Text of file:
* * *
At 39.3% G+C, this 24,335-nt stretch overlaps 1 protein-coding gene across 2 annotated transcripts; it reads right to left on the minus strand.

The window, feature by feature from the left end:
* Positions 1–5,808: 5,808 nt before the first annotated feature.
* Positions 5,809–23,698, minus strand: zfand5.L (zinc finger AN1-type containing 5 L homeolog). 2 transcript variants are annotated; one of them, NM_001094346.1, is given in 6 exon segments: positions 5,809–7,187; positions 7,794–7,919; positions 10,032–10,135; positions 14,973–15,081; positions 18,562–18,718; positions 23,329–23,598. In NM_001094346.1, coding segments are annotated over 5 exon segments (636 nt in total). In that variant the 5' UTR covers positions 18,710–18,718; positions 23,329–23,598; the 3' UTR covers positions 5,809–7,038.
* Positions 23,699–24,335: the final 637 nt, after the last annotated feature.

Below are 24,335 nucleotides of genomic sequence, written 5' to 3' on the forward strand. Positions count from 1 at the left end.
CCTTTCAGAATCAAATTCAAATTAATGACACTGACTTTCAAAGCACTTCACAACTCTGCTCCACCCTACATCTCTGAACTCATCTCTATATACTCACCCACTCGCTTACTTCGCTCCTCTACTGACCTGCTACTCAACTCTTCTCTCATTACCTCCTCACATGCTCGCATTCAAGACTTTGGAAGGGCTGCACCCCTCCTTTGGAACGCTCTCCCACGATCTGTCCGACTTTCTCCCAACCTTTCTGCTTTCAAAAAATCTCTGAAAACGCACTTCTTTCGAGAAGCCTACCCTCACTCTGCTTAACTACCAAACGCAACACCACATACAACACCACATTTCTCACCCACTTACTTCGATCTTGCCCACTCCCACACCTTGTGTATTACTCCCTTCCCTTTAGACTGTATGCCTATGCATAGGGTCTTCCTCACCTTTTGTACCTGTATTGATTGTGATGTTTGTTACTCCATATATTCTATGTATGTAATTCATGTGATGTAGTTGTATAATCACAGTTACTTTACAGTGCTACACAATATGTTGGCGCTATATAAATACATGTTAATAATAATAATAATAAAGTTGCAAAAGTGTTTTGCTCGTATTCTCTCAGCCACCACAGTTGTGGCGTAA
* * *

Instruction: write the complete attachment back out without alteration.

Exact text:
At 39.3% G+C, this 24,335-nt stretch overlaps 1 protein-coding gene across 2 annotated transcripts; it reads right to left on the minus strand.

The window, feature by feature from the left end:
* Positions 1–5,808: 5,808 nt before the first annotated feature.
* Positions 5,809–23,698, minus strand: zfand5.L (zinc finger AN1-type containing 5 L homeolog). 2 transcript variants are annotated; one of them, NM_001094346.1, is given in 6 exon segments: positions 5,809–7,187; positions 7,794–7,919; positions 10,032–10,135; positions 14,973–15,081; positions 18,562–18,718; positions 23,329–23,598. In NM_001094346.1, coding segments are annotated over 5 exon segments (636 nt in total). In that variant the 5' UTR covers positions 18,710–18,718; positions 23,329–23,598; the 3' UTR covers positions 5,809–7,038.
* Positions 23,699–24,335: the final 637 nt, after the last annotated feature.

Below are 24,335 nucleotides of genomic sequence, written 5' to 3' on the forward strand. Positions count from 1 at the left end.
CCTTTCAGAATCAAATTCAAATTAATGACACTGACTTTCAAAGCACTTCACAACTCTGCTCCACCCTACATCTCTGAACTCATCTCTATATACTCACCCACTCGCTTACTTCGCTCCTCTACTGACCTGCTACTCAACTCTTCTCTCATTACCTCCTCACATGCTCGCATTCAAGACTTTGGAAGGGCTGCACCCCTCCTTTGGAACGCTCTCCCACGATCTGTCCGACTTTCTCCCAACCTTTCTGCTTTCAAAAAATCTCTGAAAACGCACTTCTTTCGAGAAGCCTACCCTCACTCTGCTTAACTACCAAACGCAACACCACATACAACACCACATTTCTCACCCACTTACTTCGATCTTGCCCACTCCCACACCTTGTGTATTACTCCCTTCCCTTTAGACTGTATGCCTATGCATAGGGTCTTCCTCACCTTTTGTACCTGTATTGATTGTGATGTTTGTTACTCCATATATTCTATGTATGTAATTCATGTGATGTAGTTGTATAATCACAGTTACTTTACAGTGCTACACAATATGTTGGCGCTATATAAATACATGTTAATAATAATAATAATAAAGTTGCAAAAGTGTTTTGCTCGTATTCTCTCAGCCACCACAGTTGTGGCGTAA